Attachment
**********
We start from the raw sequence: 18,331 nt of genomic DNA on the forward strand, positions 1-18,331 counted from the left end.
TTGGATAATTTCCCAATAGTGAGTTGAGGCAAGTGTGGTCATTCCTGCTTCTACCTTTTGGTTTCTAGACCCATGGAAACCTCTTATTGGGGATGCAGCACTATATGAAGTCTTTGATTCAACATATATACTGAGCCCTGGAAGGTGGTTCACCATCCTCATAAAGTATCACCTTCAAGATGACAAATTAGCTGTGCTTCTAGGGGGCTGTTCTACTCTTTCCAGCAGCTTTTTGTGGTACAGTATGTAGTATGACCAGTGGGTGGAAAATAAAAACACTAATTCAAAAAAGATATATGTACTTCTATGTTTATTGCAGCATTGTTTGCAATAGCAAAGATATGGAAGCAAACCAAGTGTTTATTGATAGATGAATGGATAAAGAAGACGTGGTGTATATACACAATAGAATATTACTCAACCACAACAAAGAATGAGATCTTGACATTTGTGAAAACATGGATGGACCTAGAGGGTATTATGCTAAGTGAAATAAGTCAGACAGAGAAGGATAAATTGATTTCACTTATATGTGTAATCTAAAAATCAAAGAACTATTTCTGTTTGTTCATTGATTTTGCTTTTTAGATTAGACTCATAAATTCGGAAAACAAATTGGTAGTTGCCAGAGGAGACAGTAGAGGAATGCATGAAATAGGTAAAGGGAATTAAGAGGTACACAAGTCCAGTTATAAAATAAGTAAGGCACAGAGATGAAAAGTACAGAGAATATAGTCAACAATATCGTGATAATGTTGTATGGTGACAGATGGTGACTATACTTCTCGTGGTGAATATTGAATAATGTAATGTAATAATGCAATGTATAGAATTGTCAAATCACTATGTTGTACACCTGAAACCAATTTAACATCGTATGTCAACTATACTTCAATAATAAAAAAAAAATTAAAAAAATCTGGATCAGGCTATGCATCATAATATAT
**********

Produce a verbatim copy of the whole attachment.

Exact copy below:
We start from the raw sequence: 18,331 nt of genomic DNA on the forward strand, positions 1-18,331 counted from the left end.
TTGGATAATTTCCCAATAGTGAGTTGAGGCAAGTGTGGTCATTCCTGCTTCTACCTTTTGGTTTCTAGACCCATGGAAACCTCTTATTGGGGATGCAGCACTATATGAAGTCTTTGATTCAACATATATACTGAGCCCTGGAAGGTGGTTCACCATCCTCATAAAGTATCACCTTCAAGATGACAAATTAGCTGTGCTTCTAGGGGGCTGTTCTACTCTTTCCAGCAGCTTTTTGTGGTACAGTATGTAGTATGACCAGTGGGTGGAAAATAAAAACACTAATTCAAAAAAGATATATGTACTTCTATGTTTATTGCAGCATTGTTTGCAATAGCAAAGATATGGAAGCAAACCAAGTGTTTATTGATAGATGAATGGATAAAGAAGACGTGGTGTATATACACAATAGAATATTACTCAACCACAACAAAGAATGAGATCTTGACATTTGTGAAAACATGGATGGACCTAGAGGGTATTATGCTAAGTGAAATAAGTCAGACAGAGAAGGATAAATTGATTTCACTTATATGTGTAATCTAAAAATCAAAGAACTATTTCTGTTTGTTCATTGATTTTGCTTTTTAGATTAGACTCATAAATTCGGAAAACAAATTGGTAGTTGCCAGAGGAGACAGTAGAGGAATGCATGAAATAGGTAAAGGGAATTAAGAGGTACACAAGTCCAGTTATAAAATAAGTAAGGCACAGAGATGAAAAGTACAGAGAATATAGTCAACAATATCGTGATAATGTTGTATGGTGACAGATGGTGACTATACTTCTCGTGGTGAATATTGAATAATGTAATGTAATAATGCAATGTATAGAATTGTCAAATCACTATGTTGTACACCTGAAACCAATTTAACATCGTATGTCAACTATACTTCAATAATAAAAAAAAAATTAAAAAAATCTGGATCAGGCTATGCATCATAATATAT